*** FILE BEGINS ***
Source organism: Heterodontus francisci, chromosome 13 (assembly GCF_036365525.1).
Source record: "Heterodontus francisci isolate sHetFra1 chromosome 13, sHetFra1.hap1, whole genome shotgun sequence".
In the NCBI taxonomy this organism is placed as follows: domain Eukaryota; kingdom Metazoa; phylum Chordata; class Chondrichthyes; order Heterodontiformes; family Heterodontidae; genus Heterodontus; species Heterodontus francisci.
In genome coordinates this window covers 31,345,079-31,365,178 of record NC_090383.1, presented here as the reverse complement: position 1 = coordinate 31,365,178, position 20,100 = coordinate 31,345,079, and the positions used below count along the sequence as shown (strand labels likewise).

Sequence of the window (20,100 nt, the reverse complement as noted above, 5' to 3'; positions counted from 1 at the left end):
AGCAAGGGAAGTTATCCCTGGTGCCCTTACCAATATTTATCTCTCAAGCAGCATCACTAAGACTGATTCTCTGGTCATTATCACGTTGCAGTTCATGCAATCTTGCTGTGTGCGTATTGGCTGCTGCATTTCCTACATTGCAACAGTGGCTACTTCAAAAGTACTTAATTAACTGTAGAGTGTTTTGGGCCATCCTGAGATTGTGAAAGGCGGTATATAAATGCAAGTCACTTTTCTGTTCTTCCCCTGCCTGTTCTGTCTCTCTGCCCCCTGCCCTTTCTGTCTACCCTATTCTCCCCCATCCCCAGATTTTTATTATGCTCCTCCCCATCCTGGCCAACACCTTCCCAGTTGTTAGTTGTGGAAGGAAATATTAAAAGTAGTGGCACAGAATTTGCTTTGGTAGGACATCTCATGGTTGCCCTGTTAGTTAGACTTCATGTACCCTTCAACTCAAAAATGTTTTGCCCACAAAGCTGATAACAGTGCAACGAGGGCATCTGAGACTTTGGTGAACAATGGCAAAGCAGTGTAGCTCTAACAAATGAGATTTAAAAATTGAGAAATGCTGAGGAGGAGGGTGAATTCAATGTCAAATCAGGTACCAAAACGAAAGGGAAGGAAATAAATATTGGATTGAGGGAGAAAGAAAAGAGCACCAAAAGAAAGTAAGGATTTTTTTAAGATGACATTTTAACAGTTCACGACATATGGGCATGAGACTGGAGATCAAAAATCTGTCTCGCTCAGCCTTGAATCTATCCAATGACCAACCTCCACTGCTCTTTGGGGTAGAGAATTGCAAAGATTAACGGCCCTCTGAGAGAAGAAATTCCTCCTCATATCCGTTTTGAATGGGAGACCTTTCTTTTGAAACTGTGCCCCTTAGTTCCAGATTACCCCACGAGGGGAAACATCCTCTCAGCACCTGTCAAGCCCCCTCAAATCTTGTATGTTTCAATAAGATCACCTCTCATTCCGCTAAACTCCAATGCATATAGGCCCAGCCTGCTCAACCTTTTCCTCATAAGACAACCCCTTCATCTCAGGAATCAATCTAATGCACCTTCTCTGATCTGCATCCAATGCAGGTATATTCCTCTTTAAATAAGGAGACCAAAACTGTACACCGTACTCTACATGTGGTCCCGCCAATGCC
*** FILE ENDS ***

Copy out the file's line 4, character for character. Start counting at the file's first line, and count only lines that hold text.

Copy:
In genome coordinates this window covers 31,345,079-31,365,178 of record NC_090383.1, presented here as the reverse complement: position 1 = coordinate 31,365,178, position 20,100 = coordinate 31,345,079, and the positions used below count along the sequence as shown (strand labels likewise).